Abu Dhabi may merge its national energy company into another state-owned business to make the company’s crippling debts more manageable and try to turn around its performance, sources familiar with the matter told Reuters.
Founded in 2005 and the only listed quasi-sovereign company in the Gulf emirate, Abu Dhabi National Energy Company (TAQA) went on an expansion drive to create an energy giant to rival international oil majors such as Exxon and BP.
Billions of dollars were spent on assets, with Canada and the North Sea among its favoured destinations, in areas including oil and gas exploration, underground gas storage, power generation and water desalination.
But the last 18 months have seen its strategy fall apart, with the huge debts taken on to fund its expansion and a big drop in oil prices calling into question its very existence.
“The company is embroiled in a battle for its future,” said a source close to the company, declining to be named due to the matter’s sensitivity.
After plunging to a fourth-quarter loss of 3.6 billion dirhams ($980 million), TAQA said it would slash capital spending by 39% this year and make 1.5 billion dirhams of cost savings over the next two years. It is also conducting a review of its assets ahead of potential sales.
Now, Blackstone has been hired to advise on ways to tackle its debt pile, according to the source, with total liabilities reaching some 104.8 billion dirhams ($28.5 billion), according to its first-quarter financial statement.
Sources told Reuters last week that TAQA was raising a $3 billion five-year loan aimed as consolidating multiple debts into a single, cheaper facility.
Taking a first step to improve its debt situation could open the way to a merger with another state-owned company.
“It is the biggest stumbling block so by reducing the debt, Abu Dhabi can do whatever it wants and fold it into any other entity,” said the source, adding merger considerations were still at any early stage.
Should a merger happen, shareholders owning the 27.8% of TAQA not controlled by the government will hope it follows the smooth path of Aldar Properties’ share-swap merger with Sorouh Real Estate in 2013 — and not Aabar Investments’ takeover by International Petroleum Investment Company in 2010, which faced a backlash from minority shareholders after the initial offer was regarded as too low.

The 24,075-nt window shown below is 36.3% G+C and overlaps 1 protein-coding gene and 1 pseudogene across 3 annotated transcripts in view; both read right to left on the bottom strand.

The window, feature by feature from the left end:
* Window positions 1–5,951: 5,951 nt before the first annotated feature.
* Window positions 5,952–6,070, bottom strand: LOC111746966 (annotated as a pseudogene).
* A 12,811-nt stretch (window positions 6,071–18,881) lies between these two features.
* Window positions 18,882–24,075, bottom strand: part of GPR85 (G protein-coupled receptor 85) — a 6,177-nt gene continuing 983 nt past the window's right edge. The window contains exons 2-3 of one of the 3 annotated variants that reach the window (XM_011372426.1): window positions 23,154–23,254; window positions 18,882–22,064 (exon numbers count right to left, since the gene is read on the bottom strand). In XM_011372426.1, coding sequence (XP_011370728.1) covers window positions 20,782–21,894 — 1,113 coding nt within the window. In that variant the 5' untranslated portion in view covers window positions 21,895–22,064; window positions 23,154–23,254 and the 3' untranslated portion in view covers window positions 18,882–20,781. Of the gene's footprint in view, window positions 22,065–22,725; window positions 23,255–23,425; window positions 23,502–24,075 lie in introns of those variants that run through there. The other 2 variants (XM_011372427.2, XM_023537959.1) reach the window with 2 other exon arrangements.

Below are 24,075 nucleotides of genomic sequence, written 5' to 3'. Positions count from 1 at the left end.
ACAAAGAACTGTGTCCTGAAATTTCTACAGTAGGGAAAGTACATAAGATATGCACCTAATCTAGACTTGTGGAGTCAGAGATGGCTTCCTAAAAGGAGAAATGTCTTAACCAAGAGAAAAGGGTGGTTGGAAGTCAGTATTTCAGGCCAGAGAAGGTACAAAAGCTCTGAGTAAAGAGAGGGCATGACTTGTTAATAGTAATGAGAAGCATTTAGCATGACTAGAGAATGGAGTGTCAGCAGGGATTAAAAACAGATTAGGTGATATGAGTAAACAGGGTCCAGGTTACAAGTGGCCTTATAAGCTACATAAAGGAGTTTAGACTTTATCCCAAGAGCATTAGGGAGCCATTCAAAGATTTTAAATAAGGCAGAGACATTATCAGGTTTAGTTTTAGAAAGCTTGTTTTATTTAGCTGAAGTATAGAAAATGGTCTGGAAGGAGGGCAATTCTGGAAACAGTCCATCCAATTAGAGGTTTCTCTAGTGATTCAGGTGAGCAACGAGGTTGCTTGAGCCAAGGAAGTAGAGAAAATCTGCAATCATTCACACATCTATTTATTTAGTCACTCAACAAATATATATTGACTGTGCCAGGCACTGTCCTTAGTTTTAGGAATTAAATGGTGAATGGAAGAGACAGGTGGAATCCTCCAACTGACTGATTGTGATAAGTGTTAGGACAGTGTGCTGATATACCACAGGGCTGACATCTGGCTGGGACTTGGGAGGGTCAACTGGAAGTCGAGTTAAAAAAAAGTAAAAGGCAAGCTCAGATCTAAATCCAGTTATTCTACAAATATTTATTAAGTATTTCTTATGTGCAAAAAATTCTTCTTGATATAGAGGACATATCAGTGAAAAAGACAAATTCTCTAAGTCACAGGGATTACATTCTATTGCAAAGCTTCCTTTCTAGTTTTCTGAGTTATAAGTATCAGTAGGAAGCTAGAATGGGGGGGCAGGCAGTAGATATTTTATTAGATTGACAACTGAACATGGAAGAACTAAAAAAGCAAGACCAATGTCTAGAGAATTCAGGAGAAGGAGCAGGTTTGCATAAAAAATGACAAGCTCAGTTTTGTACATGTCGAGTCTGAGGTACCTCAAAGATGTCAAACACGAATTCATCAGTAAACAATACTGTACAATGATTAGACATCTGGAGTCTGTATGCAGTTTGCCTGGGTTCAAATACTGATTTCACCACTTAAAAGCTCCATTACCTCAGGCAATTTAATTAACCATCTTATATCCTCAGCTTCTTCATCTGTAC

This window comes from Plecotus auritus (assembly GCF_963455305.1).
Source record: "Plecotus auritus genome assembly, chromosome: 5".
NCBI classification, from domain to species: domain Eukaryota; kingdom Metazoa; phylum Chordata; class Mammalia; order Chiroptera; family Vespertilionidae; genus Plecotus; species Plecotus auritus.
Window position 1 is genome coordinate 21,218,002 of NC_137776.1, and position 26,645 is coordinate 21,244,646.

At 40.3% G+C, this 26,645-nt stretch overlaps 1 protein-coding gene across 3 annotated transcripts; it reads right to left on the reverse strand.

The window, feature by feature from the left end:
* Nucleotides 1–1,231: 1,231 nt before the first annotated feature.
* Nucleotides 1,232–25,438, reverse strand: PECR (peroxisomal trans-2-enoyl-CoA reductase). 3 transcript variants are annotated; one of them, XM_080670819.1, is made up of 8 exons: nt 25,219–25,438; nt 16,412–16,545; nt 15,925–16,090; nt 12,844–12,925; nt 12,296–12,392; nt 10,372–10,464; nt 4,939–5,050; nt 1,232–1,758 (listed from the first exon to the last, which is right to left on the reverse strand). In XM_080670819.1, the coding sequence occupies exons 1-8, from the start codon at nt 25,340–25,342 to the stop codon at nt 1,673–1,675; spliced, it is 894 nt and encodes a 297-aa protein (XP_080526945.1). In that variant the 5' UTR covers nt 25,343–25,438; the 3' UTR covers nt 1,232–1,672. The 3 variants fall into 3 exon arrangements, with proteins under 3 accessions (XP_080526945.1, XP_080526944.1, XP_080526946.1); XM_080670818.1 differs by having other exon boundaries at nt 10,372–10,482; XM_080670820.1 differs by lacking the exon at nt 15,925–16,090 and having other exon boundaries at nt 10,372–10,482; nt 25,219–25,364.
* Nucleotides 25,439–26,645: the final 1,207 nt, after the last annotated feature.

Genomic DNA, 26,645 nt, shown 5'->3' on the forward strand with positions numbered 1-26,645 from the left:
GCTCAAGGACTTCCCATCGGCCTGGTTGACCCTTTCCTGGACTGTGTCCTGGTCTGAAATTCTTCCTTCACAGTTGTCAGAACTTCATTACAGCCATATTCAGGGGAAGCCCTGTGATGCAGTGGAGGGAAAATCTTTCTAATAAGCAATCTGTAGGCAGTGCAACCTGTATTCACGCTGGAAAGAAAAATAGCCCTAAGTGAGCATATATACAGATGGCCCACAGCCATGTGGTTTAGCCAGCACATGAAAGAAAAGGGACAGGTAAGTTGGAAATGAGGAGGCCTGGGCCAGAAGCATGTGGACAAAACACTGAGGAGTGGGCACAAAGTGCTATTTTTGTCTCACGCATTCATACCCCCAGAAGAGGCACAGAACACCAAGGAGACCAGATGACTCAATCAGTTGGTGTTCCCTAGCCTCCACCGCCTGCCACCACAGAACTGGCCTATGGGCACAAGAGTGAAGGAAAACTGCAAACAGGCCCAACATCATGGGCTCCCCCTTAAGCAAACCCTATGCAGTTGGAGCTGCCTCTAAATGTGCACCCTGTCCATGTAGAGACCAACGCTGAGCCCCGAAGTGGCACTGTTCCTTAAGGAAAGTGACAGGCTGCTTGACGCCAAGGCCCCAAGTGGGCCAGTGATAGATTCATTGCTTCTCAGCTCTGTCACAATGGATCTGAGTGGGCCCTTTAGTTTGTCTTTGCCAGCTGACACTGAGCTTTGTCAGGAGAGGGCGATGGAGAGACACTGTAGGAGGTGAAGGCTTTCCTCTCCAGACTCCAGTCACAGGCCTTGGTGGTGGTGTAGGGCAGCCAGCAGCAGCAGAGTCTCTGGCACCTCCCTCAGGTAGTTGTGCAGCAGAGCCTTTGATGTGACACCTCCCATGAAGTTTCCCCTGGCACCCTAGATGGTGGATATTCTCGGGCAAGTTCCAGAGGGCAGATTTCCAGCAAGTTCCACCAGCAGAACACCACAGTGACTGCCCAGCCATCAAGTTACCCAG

Monopoly utility Abu Dhabi Water and Electricity Authority (ADWEA) or Mubadala Petroleum, an arm of one of the emirate’s main investment funds, are the likely merger candidates, according to three Abu Dhabi-based sources.
ADWEA already owns 53.4% of TAQA on behalf of the government and would be a good fit with TAQA’s power generation assets in the United Arab Emirates. Mubadala’s energy focus would also ensure synergies, the sources said.
TAQA declined to comment. A spokesman for Mubadala dismissed merger talk as rumours. ADWEA could not be reached for comment.
TAQA has already received government help, including assets transferred to it and the conversion of a shareholder loan into equity, according to a Moody’s report in which it downgraded TAQA’s baseline credit assessment by three notches due to concerns over its debts.
Moody’s also assumed the government was behind a transaction disclosed in TAQA’s 2014 accounts where a “related party” agreed to purchase certain oil and gas assets.
“If the company had not entered into this transaction, they (TAQA) would have had to increase impairments by 6.6 billion dirhams,” said Moody’s analyst Julien Haddad, adding if this sum was removed from TAQA’s equity position, which stood at 8.7 billion dirhams at the end of 2014, it would have further eroded the capital base of a company “already thinly capitalised”.
Like energy companies globally, TAQA has been hit hard by the 45% decline in the oil price since June 2014.
But its problems extend beyond the recent downturn, and have not been solved by multiple management changes.
Carl Sheldon stepped down in February 2014 as chief executive and Edward LaFehr, appointed chief operating officer at that time, has been in charge since then.
In April 2014, TAQA’s board was revamped with more than half replaced at the end of their three-year terms, while its finance chief left in September and no permanent replacement has been named.
“All they are doing is managing down the value of the company,” said one of the Abu Dhabi-based sources of the leadership situation.
One thing LaFehr has done is launch a review of the company’s assets, which is being undertaken by Macquarie and McKinsey & Co..
Sales are expected to centre on TAQA’s North American oil and gas business, although one of the sources said it would likely retain its 85% interest in a tolling agreement for the Red Oak power plant in New Jersey, as well as its 50% stake in Lakefield wind farm in Minnesota.